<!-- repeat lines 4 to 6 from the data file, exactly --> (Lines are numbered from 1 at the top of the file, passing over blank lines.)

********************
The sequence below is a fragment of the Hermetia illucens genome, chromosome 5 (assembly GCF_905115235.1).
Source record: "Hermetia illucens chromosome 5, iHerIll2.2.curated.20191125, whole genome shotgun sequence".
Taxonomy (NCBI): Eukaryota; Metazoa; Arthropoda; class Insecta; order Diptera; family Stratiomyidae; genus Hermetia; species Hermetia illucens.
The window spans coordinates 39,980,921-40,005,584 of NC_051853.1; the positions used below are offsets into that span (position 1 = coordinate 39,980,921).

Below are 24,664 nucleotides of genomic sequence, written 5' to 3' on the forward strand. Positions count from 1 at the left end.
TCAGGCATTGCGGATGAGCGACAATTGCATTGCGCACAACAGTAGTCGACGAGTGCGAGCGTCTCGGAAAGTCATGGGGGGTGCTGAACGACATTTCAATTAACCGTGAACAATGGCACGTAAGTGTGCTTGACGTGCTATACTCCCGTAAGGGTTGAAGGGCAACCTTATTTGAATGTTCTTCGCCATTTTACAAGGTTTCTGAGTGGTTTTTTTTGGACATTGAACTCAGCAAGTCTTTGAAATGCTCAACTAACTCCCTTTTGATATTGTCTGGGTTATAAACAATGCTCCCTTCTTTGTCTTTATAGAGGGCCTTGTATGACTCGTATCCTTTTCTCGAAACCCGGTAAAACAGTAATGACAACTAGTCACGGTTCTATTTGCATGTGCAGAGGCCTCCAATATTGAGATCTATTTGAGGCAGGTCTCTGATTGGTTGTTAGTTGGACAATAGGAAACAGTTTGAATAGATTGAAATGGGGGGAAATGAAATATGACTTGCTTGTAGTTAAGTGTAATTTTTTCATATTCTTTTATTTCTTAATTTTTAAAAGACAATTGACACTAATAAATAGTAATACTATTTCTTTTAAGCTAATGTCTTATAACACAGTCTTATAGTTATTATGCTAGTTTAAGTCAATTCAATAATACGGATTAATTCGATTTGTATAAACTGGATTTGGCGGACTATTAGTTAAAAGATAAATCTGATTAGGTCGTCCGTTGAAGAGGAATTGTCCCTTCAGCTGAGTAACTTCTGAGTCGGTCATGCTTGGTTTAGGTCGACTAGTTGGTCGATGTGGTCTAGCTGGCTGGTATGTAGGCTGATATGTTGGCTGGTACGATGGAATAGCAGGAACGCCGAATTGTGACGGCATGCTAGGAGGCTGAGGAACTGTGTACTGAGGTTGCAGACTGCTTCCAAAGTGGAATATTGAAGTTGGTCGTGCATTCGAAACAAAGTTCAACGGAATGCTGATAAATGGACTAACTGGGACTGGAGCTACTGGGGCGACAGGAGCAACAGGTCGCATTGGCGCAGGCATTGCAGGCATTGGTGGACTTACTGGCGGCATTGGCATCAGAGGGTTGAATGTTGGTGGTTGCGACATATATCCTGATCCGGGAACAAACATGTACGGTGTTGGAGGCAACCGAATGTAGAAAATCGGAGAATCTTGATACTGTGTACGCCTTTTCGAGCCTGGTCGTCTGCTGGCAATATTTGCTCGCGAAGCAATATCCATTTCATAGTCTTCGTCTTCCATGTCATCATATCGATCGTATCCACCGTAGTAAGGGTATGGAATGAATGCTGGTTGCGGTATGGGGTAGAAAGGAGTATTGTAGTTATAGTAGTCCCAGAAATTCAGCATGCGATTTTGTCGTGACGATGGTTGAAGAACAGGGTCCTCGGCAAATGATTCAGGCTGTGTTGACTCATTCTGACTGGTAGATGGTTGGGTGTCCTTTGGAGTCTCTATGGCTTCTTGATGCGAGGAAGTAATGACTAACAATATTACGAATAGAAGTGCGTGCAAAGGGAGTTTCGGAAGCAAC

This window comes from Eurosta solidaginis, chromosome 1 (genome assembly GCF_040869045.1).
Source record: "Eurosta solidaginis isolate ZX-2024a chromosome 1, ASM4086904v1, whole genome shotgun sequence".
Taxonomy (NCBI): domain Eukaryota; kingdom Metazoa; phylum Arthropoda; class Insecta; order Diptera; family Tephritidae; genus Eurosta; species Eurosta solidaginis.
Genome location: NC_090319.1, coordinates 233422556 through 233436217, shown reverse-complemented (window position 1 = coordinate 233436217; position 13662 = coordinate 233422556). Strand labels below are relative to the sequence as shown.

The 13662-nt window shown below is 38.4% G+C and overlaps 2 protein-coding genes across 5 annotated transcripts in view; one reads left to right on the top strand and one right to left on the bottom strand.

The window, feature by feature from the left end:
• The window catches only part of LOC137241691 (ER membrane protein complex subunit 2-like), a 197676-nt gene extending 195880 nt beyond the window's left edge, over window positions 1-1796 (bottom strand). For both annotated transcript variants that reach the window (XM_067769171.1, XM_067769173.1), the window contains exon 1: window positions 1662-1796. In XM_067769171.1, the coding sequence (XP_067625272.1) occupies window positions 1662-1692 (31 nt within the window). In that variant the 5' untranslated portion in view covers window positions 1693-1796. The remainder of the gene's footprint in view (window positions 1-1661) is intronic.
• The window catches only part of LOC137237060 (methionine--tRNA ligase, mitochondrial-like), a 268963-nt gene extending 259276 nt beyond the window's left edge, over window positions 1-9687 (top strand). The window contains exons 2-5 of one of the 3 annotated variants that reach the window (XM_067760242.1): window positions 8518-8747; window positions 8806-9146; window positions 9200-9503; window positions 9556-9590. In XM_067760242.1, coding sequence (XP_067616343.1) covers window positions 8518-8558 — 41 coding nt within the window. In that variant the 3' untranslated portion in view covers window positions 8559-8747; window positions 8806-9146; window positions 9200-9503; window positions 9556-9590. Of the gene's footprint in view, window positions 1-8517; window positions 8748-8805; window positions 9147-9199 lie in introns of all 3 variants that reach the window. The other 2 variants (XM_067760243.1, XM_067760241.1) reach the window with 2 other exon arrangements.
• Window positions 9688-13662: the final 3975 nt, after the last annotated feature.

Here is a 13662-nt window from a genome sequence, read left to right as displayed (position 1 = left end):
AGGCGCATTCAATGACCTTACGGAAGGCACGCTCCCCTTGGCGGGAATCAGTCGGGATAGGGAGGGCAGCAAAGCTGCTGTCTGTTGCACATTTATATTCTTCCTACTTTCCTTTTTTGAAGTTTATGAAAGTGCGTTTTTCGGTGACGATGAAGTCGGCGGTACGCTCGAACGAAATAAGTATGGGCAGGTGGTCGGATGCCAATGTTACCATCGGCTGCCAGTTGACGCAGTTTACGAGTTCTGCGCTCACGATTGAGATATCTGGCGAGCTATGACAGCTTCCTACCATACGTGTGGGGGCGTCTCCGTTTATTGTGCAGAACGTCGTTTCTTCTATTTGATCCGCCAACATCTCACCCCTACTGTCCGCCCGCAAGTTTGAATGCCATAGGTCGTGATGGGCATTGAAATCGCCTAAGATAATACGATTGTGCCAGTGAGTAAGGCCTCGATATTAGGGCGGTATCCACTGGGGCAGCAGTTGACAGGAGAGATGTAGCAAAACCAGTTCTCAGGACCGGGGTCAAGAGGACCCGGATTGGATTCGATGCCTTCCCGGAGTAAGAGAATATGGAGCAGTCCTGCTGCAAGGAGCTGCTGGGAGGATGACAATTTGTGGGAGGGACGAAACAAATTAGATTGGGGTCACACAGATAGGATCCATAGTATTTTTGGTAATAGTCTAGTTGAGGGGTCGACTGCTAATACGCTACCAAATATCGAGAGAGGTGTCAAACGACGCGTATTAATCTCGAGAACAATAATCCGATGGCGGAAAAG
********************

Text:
The window spans coordinates 39,980,921-40,005,584 of NC_051853.1; the positions used below are offsets into that span (position 1 = coordinate 39,980,921).

Below are 24,664 nucleotides of genomic sequence, written 5' to 3' on the forward strand. Positions count from 1 at the left end.
TCAGGCATTGCGGATGAGCGACAATTGCATTGCGCACAACAGTAGTCGACGAGTGCGAGCGTCTCGGAAAGTCATGGGGGGTGCTGAACGACATTTCAATTAACCGTGAACAATGGCACGTAAGTGTGCTTGACGTGCTATACTCCCGTAAGGGTTGAAGGGCAACCTTATTTGAATGTTCTTCGCCATTTTACAAGGTTTCTGAGTGGTTTTTTTTGGACATTGAACTCAGCAAGTCTTTGAAATGCTCAACTAACTCCCTTTTGATATTGTCTGGGTTATAAACAATGCTCCCTTCTTTGTCTTTATAGAGGGCCTTGTATGACTCGTATCCTTTTCTCGAAACCCGGTAAAACAGTAATGACAACTAGTCACGGTTCTATTTGCATGTGCAGAGGCCTCCAATATTGAGATCTATTTGAGGCAGGTCTCTGATTGGTTGTTAGTTGGACAATAGGAAACAGTTTGAATAGATTGAAATGGGGGGAAATGAAATATGACTTGCTTGTAGTTAAGTGTAATTTTTTCATATTCTTTTATTTCTTAATTTTTAAAAGACAATTGACACTAATAAATAGTAATACTATTTCTTTTAAGCTAATGTCTTATAACACAGTCTTATAGTTATTATGCTAGTTTAAGTCAATTCAATAATACGGATTAATTCGATTTGTATAAACTGGATTTGGCGGACTATTAGTTAAAAGATAAATCTGATTAGGTCGTCCGTTGAAGAGGAATTGTCCCTTCAGCTGAGTAACTTCTGAGTCGGTCATGCTTGGTTTAGGTCGACTAGTTGGTCGATGTGGTCTAGCTGGCTGGTATGTAGGCTGATATGTTGGCTGGTACGATGGAATAGCAGGAACGCCGAATTGTGACGGCATGCTAGGAGGCTGAGGAACTGTGTACTGAGGTTGCAGACTGCTTCCAAAGTGGAATATTGAAGTTGGTCGTGCATTCGAAACAAAGTTCAACGGAATGCTGATAAATGGACTAACTGGGACTGGAGCTACTGGGGCGACAGGAGCAACAGGTCGCATTGGCGCAGGCATTGCAGGCATTGGTGGACTTACTGGCGGCATTGGCATCAGAGGGTTGAATGTTGGTGGTTGCGACATATATCCTGATCCGGGAACAAACATGTACGGTGTTGGAGGCAACCGAATGTAGAAAATCGGAGAATCTTGATACTGTGTACGCCTTTTCGAGCCTGGTCGTCTGCTGGCAATATTTGCTCGCGAAGCAATATCCATTTCATAGTCTTCGTCTTCCATGTCATCATATCGATCGTATCCACCGTAGTAAGGGTATGGAATGAATGCTGGTTGCGGTATGGGGTAGAAAGGAGTATTGTAGTTATAGTAGTCCCAGAAATTCAGCATGCGATTTTGTCGTGACGATGGTTGAAGAACAGGGTCCTCGGCAAATGATTCAGGCTGTGTTGACTCATTCTGACTGGTAGATGGTTGGGTGTCCTTTGGAGTCTCTATGGCTTCTTGATGCGAGGAAGTAATGACTAACAATATTACGAATAGAAGTGCGTGCAAAGGGAGTTTCGGAAGCAAC